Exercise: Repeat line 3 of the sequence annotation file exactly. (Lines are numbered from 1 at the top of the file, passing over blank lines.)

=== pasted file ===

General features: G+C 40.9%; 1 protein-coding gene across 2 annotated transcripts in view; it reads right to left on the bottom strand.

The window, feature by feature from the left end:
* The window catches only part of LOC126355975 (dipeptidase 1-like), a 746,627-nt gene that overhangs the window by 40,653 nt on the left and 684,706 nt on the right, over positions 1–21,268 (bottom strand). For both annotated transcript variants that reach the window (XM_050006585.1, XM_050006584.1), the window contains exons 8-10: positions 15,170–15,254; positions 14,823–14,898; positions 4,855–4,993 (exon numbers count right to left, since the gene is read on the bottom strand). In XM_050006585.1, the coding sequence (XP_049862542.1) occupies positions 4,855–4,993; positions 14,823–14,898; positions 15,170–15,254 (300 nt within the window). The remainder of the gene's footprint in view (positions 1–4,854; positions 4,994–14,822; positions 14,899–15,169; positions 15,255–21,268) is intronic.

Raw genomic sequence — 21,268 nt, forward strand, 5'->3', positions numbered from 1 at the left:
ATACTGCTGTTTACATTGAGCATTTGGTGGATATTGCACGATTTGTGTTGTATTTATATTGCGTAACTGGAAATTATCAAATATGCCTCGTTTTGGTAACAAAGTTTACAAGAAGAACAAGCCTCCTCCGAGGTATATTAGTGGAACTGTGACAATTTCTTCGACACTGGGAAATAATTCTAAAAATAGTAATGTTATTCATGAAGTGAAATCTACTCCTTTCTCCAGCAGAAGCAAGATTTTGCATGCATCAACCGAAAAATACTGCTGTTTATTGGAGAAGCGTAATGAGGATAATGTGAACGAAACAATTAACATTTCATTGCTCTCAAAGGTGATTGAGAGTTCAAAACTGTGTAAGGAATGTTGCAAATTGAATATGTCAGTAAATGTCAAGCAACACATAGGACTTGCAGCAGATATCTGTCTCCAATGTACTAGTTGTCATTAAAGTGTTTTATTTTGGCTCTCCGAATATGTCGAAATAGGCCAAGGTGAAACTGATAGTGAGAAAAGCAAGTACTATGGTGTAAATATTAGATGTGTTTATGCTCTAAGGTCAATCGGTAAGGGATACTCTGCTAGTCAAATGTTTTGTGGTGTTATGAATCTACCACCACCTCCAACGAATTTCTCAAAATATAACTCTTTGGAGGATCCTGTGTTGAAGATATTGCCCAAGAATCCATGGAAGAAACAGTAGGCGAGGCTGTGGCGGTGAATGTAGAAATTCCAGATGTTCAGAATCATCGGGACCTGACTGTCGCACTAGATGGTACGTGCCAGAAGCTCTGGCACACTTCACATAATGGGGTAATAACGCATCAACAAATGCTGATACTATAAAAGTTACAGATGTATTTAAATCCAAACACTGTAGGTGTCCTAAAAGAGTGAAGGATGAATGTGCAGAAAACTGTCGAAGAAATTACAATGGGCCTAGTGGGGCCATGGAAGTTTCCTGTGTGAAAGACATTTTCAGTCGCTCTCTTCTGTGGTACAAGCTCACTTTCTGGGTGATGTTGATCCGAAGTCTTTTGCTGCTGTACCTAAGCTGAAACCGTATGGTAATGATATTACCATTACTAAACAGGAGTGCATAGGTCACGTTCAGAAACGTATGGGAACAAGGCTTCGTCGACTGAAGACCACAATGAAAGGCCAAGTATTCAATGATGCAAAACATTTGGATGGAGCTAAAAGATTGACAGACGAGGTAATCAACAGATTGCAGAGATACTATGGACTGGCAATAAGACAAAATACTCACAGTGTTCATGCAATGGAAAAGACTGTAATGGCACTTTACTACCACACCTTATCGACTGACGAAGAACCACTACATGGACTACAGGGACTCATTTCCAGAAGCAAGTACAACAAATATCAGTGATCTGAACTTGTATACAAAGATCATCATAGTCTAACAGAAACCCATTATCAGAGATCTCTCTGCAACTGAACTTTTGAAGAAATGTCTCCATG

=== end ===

* The window catches only part of LOC126355975 (dipeptidase 1-like), a 746,627-nt gene that overhangs the window by 40,653 nt on the left and 684,706 nt on the right, over positions 1–21,268 (bottom strand). For both annotated transcript variants that reach the window (XM_050006585.1, XM_050006584.1), the window contains exons 8-10: positions 15,170–15,254; positions 14,823–14,898; positions 4,855–4,993 (exon numbers count right to left, since the gene is read on the bottom strand). In XM_050006585.1, the coding sequence (XP_049862542.1) occupies positions 4,855–4,993; positions 14,823–14,898; positions 15,170–15,254 (300 nt within the window). The remainder of the gene's footprint in view (positions 1–4,854; positions 4,994–14,822; positions 14,899–15,169; positions 15,255–21,268) is intronic.